COVID-19 vaccine passports are gaining some traction within the Yukon-Kuskokwim Delta. Around the same time that the Bethel fitness center reopened to fully vaccinated individuals, Kongiganak started allowing only fully vaccinated people into stores and businesses.
Up until a month ago, the Kongiganak store only accepted orders over the phone, and store employees would then deliver the orders to people’s homes. This was because of COVID-19 policies the tribe had set. In the first week of March, the tribe updated its policy to allow fully vaccinated people into stores and other businesses, like the electric company.
“At both stores, vaccinated individuals are allowed to go in as long as they're wearing a mask and they’re social distancing,” said Sheila Phillip, Kongiganak Traditional Council secretary. “People that are not fully vaccinated, they can still make phone orders and their orders are delivered to their home.”
The general manager for Qemirtalek Coast Corporation, Harvey Paul, said that his store is only allowing four people in at a time. Paul said that his employees verify that a customer is vaccinated by checking that their name is on a list of vaccinated individuals that they get from the tribe.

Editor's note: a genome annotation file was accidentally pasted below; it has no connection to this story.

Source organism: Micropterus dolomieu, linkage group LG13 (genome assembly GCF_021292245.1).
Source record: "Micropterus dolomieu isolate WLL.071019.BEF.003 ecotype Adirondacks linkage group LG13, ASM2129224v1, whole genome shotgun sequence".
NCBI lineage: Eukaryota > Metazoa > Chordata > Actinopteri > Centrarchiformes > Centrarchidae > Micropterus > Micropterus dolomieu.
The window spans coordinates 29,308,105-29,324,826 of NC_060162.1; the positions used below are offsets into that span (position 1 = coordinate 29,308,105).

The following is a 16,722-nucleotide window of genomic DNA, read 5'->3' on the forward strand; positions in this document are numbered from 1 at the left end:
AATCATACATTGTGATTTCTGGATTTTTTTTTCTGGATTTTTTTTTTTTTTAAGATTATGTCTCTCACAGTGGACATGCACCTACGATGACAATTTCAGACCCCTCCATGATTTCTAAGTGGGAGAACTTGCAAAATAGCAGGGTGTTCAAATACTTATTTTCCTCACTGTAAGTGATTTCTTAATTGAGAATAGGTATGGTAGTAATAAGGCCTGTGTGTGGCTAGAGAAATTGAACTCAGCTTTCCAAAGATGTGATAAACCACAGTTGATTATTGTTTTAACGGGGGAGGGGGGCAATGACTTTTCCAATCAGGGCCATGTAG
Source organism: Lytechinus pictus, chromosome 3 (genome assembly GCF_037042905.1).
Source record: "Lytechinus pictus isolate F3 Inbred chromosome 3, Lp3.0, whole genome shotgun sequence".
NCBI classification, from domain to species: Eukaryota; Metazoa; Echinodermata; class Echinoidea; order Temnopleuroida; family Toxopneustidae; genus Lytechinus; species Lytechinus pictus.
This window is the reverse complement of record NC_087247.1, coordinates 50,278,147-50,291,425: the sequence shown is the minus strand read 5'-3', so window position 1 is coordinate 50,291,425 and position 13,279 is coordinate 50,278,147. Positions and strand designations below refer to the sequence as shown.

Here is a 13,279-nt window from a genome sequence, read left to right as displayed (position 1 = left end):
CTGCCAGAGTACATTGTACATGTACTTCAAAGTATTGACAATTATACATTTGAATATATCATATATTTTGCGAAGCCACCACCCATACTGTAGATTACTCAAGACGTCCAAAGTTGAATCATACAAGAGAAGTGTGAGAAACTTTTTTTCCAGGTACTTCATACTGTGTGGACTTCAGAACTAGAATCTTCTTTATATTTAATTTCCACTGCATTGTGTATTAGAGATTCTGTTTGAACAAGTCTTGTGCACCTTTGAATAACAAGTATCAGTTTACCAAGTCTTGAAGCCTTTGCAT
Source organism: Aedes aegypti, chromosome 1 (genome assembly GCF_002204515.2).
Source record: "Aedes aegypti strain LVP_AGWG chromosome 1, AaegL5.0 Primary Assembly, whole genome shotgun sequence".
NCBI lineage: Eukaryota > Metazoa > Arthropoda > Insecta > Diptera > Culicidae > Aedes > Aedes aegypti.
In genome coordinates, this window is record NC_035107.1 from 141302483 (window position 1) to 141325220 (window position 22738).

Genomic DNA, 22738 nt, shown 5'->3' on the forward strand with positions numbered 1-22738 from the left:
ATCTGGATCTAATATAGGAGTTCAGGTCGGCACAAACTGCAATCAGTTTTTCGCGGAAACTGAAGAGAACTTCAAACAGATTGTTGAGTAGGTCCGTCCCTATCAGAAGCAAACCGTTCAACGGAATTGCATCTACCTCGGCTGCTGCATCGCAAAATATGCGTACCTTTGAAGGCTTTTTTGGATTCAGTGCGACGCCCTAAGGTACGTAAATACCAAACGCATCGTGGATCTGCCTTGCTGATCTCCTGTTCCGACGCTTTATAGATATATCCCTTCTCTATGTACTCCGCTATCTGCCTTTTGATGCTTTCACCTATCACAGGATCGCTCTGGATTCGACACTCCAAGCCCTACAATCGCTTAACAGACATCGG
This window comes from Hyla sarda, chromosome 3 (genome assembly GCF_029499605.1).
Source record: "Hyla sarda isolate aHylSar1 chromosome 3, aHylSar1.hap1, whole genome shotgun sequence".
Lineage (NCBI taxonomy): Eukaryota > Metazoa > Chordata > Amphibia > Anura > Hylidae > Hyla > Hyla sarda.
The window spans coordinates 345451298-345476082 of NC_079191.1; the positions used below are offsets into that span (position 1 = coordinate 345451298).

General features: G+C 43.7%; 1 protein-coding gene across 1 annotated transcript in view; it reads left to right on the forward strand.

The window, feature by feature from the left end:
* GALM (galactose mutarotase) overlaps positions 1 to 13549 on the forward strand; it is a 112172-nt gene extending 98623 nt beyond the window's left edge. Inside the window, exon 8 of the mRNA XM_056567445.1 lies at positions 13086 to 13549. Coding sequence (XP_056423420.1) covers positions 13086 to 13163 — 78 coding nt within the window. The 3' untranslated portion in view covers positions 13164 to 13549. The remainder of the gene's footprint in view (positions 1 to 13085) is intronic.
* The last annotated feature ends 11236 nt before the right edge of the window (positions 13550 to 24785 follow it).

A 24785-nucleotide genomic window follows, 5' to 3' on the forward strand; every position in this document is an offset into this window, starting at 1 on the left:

“Every couple of days, they'll give us a new list,” Paul said. “The list keeps getting bigger and bigger. That's a good sign, you know?”
On April 9, the Yukon-Kuskokwim Health Corporation published a weekly report saying that 50% of Kongiganak residents that were eligible for a COVID-19 vaccine had received one. Just a week before that, less than 40% of eligible Kongiganak residents had been vaccinated.
Paul believes that allowing vaccinated people to shop in person is helping to increase the vaccination rates in Kongiganak.
“It gives them the incentive, ‘Hey look, I better get vaccinated too so I can go to the store,’” Paul said. “The best way to curb this virus is to get vaccinated.”
Bethel and other Yukon-Kuskokwim Delta villages are allowing people to enter stores in person even if they aren’t vaccinated. Phillip, the tribal council secretary, said that Kongiganak has taken stronger precautions because over a third of the village has contracted the virus, and two people who lived there died from it.
“Our whole community was just devastated by the first death,” Phillip said. “And with that in mind, we tried to be as strict as we could for as long as we could.
Kongiganak has not recorded a new COVID-19 case since April 1. Phillip said that if that trend continues, the village will open up stores to unvaccinated people as well. For now, she said that the vaccine passport is a way to start reopening businesses in a safe manner.